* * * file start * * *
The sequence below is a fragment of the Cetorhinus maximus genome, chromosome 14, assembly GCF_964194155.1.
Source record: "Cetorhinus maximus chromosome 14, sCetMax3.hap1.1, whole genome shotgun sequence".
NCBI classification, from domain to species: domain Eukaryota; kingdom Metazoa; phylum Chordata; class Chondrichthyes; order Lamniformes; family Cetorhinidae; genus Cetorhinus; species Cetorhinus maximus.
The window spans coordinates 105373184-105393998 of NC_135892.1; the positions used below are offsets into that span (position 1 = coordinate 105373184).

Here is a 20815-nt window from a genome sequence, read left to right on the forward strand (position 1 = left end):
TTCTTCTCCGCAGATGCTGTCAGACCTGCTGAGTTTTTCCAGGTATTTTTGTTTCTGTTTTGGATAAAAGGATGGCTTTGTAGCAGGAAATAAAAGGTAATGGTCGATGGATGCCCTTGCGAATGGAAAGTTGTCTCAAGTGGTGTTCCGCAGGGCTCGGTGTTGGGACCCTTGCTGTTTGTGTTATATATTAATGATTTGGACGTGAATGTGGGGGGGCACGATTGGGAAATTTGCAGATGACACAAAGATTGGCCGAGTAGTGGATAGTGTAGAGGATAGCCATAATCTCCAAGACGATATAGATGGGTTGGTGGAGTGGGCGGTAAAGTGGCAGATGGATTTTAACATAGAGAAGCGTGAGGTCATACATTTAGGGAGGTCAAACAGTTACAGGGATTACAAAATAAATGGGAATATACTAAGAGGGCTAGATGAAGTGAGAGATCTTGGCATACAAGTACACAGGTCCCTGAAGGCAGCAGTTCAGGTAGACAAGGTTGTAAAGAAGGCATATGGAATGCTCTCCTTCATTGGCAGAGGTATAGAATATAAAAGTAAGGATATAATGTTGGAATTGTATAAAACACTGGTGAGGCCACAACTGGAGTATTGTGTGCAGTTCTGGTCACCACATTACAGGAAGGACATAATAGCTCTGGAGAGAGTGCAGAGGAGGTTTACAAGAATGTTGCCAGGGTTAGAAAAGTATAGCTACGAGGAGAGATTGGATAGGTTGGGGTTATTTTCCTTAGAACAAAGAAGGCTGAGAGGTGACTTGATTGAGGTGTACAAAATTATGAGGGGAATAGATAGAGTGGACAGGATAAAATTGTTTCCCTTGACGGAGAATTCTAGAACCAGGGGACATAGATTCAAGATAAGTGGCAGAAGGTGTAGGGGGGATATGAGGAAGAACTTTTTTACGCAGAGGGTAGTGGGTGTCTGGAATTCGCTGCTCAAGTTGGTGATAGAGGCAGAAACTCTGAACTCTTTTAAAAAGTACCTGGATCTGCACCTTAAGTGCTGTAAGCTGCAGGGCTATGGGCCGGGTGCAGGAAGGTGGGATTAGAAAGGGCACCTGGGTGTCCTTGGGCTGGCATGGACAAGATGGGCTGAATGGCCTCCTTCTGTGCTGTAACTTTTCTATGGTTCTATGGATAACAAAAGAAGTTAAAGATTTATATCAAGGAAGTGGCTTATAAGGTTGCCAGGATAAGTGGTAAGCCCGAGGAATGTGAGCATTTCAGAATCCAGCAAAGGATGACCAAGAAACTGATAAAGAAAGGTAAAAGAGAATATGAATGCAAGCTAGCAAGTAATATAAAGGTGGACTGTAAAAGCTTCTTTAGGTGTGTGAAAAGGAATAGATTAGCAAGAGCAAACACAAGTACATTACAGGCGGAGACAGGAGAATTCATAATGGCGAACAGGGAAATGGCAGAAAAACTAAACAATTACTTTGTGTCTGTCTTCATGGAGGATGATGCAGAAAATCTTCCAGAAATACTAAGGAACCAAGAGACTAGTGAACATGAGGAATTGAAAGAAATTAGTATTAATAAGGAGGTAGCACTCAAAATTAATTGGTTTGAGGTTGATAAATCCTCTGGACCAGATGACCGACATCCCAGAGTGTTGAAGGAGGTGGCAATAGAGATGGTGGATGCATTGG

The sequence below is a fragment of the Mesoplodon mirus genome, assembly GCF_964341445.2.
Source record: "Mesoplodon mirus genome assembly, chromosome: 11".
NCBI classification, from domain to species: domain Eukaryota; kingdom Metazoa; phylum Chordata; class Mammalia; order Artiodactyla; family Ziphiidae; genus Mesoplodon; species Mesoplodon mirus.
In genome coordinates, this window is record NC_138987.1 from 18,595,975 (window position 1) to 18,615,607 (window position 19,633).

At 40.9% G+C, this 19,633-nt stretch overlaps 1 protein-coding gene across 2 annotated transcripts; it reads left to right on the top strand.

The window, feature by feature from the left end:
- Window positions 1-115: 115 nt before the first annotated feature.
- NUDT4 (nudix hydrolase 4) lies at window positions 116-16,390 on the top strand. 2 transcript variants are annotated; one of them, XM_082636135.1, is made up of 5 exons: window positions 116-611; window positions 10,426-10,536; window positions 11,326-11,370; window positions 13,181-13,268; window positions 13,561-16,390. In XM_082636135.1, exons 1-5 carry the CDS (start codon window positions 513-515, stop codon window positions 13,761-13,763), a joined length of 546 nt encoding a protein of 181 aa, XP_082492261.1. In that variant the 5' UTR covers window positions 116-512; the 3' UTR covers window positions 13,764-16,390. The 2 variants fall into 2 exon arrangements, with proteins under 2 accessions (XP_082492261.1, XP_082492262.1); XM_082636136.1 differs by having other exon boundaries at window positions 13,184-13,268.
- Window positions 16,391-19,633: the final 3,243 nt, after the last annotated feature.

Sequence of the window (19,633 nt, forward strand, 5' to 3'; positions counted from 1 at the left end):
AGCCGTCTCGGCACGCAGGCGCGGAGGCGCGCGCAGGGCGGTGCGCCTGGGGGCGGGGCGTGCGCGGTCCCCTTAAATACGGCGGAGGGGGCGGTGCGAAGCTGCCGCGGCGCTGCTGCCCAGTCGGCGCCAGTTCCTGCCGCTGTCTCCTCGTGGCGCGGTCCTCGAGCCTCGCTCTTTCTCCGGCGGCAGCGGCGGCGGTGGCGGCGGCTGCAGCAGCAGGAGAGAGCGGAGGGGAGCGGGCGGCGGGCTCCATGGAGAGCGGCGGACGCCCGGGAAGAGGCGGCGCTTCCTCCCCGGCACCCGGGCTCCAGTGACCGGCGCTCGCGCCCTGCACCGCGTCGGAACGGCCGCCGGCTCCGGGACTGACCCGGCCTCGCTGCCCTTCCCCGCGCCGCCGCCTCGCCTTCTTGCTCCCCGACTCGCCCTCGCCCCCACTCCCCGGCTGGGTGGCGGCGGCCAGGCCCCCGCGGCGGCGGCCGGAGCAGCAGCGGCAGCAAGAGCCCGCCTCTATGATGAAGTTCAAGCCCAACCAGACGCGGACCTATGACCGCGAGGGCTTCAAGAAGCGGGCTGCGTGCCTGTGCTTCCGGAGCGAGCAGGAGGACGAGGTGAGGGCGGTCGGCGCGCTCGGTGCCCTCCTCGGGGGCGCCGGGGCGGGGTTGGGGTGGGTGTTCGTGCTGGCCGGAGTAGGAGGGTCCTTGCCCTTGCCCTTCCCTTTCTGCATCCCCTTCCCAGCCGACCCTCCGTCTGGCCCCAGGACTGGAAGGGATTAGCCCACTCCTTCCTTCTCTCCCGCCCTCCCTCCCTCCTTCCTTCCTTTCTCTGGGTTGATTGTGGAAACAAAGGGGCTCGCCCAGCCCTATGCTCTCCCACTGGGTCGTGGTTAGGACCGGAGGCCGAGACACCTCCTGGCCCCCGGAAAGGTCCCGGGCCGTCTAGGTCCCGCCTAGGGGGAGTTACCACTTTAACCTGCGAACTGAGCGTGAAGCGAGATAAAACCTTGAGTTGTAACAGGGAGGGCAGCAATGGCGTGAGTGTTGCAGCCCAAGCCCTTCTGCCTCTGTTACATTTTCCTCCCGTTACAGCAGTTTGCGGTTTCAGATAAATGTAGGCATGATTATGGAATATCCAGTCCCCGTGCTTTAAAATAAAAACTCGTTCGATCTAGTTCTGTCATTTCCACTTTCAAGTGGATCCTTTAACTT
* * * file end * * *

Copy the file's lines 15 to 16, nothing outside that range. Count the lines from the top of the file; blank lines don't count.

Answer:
- Window positions 16,391-19,633: the final 3,243 nt, after the last annotated feature.

Sequence of the window (19,633 nt, forward strand, 5' to 3'; positions counted from 1 at the left end):